According to Corin Williams for Community Care, the charity (i.e. the Sainsbury Centre) “uncovered a high rate of mental illness among people given an Imprisonment for Public Protection (IPP) sentence. It was found that of around 4,600 IPP prisoners in England and Wales, just 31 had been released in the last year”.
Corin went on to explain “IPP is an indeterminate sentence for offenders whose crimes are not serious enough for life imprisonment, but who are considered by the court to be potentially dangerous. Offenders can only be released once the Parole Board is satisfied they no longer pose a risk to the public”.
In the meantime, Owen's time spent on remand prior to his trial will count towards his sentence, so it is estimated that he will be eligible for release in less than two years. Many will argue that this is hardly justice for Baby Peter.
Sir Ludovic published a steady stream of books from 1961 about crime, the law and miscarriages of justice. He held strong convictions and believed the main problem in nearly all these cases was the "extremely childish" British system of adversarial justice in which "each side does its best to vanquish the other and truth falls by the wayside".
Some of you may think that some of the problems associated with our legal system are new. Not so, it was Sir Ludovic who identified some of these concerns many years ago. He, like many others, found it difficult to understand why we did not have a separate government Department having responsibility for our legal system. For many years he advocated for the establishment of a Ministry of Justice including a change to a system more like the French inquisitorial system.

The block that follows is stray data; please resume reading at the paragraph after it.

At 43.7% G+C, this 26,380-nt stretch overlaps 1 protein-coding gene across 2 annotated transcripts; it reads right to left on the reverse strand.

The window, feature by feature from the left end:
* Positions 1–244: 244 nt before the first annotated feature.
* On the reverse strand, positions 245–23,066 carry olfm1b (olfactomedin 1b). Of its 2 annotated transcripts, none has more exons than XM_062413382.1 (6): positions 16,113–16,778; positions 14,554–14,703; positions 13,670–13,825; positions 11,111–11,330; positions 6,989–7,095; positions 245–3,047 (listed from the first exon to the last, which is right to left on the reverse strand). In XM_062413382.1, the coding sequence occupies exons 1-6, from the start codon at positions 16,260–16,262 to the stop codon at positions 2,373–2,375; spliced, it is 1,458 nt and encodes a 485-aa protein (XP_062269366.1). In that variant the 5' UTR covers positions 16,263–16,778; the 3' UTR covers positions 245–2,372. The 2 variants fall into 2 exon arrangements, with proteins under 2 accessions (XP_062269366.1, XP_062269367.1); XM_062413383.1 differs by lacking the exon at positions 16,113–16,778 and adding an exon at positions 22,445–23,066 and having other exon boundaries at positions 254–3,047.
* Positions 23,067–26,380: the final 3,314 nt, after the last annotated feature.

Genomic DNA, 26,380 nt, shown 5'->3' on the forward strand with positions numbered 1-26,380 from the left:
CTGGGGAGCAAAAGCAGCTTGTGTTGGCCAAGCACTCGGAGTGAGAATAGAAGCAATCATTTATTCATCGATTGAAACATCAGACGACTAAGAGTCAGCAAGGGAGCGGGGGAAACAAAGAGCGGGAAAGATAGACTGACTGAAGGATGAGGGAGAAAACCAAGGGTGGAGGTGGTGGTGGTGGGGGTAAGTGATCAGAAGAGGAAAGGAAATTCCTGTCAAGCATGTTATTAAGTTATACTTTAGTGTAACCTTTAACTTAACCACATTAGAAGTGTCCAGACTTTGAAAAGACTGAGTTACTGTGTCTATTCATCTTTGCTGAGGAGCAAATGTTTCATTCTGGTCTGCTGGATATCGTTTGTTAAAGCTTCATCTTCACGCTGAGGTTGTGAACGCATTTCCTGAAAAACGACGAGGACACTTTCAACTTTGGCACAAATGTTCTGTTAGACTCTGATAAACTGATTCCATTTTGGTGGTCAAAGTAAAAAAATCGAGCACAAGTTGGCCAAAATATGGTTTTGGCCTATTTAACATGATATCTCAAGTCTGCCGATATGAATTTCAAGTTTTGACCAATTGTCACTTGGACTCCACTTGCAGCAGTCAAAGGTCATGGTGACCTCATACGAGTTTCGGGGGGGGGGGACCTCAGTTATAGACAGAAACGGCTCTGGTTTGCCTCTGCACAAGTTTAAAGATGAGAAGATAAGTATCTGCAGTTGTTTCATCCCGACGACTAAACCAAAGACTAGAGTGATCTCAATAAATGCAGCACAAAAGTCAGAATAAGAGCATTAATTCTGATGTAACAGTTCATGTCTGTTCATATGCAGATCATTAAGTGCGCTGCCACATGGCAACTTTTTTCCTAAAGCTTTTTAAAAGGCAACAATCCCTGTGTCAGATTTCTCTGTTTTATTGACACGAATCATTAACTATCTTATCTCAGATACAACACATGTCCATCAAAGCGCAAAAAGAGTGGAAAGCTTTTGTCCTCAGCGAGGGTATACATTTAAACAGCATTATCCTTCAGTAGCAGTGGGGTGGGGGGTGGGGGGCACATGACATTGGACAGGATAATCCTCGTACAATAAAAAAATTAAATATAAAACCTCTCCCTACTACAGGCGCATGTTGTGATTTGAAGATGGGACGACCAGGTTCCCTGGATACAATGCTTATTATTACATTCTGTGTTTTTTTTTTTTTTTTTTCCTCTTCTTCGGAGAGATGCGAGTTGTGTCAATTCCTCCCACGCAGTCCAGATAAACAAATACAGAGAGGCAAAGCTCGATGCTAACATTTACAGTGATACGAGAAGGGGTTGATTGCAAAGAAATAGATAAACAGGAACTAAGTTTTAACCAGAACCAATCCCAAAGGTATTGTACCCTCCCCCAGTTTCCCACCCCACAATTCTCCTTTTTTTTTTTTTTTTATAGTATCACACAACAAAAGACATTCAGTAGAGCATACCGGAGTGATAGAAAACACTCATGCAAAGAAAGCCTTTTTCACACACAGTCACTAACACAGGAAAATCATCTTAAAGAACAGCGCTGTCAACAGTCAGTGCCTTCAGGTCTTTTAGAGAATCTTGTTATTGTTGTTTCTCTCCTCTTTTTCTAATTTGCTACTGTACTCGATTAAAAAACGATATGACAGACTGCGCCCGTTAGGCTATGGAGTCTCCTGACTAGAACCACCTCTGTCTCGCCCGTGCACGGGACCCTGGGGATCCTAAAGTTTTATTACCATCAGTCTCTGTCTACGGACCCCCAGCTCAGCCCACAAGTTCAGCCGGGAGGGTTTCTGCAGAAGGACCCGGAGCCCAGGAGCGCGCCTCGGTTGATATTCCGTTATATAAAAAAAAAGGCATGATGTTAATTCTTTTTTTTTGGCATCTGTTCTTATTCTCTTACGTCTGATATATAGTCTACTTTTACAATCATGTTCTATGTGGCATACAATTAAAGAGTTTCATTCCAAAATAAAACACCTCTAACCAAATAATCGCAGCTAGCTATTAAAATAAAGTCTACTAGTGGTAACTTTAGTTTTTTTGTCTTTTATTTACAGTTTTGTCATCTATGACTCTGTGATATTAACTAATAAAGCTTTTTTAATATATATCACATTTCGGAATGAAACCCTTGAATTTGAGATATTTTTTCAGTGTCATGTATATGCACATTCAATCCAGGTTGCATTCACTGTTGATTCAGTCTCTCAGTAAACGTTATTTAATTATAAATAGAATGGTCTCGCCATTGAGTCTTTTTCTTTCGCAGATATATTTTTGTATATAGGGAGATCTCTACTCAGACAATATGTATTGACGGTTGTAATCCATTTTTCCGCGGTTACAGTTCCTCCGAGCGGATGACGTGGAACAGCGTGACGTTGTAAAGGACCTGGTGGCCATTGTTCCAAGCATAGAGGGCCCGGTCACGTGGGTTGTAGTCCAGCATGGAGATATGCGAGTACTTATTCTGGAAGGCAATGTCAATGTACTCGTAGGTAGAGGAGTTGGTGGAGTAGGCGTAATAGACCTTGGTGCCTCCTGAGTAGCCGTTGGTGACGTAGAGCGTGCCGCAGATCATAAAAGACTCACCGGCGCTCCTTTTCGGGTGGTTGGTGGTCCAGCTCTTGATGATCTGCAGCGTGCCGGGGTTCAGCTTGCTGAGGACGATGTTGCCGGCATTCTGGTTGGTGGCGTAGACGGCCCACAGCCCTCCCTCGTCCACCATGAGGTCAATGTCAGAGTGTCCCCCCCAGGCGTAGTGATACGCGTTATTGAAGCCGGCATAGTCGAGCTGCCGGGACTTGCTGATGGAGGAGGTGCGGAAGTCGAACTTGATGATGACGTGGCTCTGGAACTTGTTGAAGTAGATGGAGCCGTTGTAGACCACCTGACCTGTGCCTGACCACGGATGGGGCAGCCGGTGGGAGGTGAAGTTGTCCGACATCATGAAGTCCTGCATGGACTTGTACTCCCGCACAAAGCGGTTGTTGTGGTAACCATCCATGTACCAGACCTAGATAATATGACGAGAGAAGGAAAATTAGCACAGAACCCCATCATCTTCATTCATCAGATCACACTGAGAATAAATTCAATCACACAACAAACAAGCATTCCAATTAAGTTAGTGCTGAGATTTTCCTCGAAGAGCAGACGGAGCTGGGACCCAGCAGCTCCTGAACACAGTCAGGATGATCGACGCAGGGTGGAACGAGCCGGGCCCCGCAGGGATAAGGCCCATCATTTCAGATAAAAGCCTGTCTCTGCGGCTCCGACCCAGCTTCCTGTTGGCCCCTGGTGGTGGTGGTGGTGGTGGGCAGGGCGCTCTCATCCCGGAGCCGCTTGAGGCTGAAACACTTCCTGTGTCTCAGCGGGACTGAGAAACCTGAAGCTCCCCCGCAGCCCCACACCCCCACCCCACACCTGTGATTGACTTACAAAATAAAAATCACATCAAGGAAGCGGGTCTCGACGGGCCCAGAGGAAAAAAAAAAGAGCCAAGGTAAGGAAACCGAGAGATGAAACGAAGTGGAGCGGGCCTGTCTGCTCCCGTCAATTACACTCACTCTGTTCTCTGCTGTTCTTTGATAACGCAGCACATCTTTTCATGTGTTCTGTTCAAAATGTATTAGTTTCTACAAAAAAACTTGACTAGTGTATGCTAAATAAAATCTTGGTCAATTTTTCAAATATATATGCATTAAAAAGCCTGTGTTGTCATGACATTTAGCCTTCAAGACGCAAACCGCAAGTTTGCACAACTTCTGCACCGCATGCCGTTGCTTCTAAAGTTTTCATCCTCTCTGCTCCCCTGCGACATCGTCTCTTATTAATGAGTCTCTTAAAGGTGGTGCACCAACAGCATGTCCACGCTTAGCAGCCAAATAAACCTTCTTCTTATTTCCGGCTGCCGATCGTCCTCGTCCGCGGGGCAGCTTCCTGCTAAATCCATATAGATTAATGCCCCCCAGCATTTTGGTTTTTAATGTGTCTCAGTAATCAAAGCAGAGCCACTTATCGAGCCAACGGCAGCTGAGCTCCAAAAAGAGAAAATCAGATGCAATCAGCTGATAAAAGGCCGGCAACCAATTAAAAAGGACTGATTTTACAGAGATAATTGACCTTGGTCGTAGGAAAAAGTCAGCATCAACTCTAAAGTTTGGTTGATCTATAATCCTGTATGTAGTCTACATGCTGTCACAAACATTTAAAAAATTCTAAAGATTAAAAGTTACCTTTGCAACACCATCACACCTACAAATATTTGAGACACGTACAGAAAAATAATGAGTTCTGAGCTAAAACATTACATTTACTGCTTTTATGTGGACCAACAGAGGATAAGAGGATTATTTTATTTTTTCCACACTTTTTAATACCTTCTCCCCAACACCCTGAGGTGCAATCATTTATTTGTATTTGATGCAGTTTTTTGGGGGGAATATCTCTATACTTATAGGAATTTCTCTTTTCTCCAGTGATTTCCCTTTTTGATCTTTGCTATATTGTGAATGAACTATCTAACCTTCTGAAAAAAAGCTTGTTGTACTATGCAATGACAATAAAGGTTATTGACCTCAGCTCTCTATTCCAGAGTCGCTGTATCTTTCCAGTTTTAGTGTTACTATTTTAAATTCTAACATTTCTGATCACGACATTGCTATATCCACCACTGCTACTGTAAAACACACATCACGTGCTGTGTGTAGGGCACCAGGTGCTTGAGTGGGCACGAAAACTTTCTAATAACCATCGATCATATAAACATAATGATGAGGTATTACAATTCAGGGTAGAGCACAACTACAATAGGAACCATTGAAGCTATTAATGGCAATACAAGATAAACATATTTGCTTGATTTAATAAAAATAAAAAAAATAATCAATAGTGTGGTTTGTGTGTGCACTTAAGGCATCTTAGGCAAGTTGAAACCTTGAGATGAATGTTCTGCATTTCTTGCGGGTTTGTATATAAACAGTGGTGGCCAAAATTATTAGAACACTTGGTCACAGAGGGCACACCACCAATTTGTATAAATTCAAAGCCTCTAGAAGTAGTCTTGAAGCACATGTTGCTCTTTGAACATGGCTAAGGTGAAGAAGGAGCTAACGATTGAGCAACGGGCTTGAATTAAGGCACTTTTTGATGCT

Although we have not adopted such a procedure, it could be said that with the modern trend of very elaborate comprehensive disclosures of evidence and trials with members of the jury often visiting crime scenes, we have moved towards a system where there is a search for the truth, as opposed to an approach where a successful prosecution must be achieved at any price.
The article reminds us that Sir Ludovic firmly declared to the then Home Secretary 'I myself am wholly convinced of Evan's innocence' having seen nearly all the people connected with the case who were still alive. It was not until years later that a pattern of events could be found with miscarriages of justice, namely, damning confessions, subsequently withdrawn, followed by protests of innocence, the presence of new forensic evidence which was not available at the trial and the lack of any real attempt by the police to challenge and continue with investigations after they had thought they had got their man.
By this time Sir Ludovic had the audacity to take on the FBI by opening up one of the most notorious cases in US criminal history. Sir Ludovic advanced the argument that Bruno Richard Hauptmann, who was executed in 1936 for the kidnap and murder of the baby son of the aviator Charles Lindbergh, was innocent.
Sir Ludovic did not stop there but decided to go public and into print. In 1985 he published The Airman and the Carpenter, in which he argued that Bruno Hauptmann was innocent of kidnapping and murdering Charles Lindbergh's baby. The book was made into a film starring Isabella Rossellini in 1996.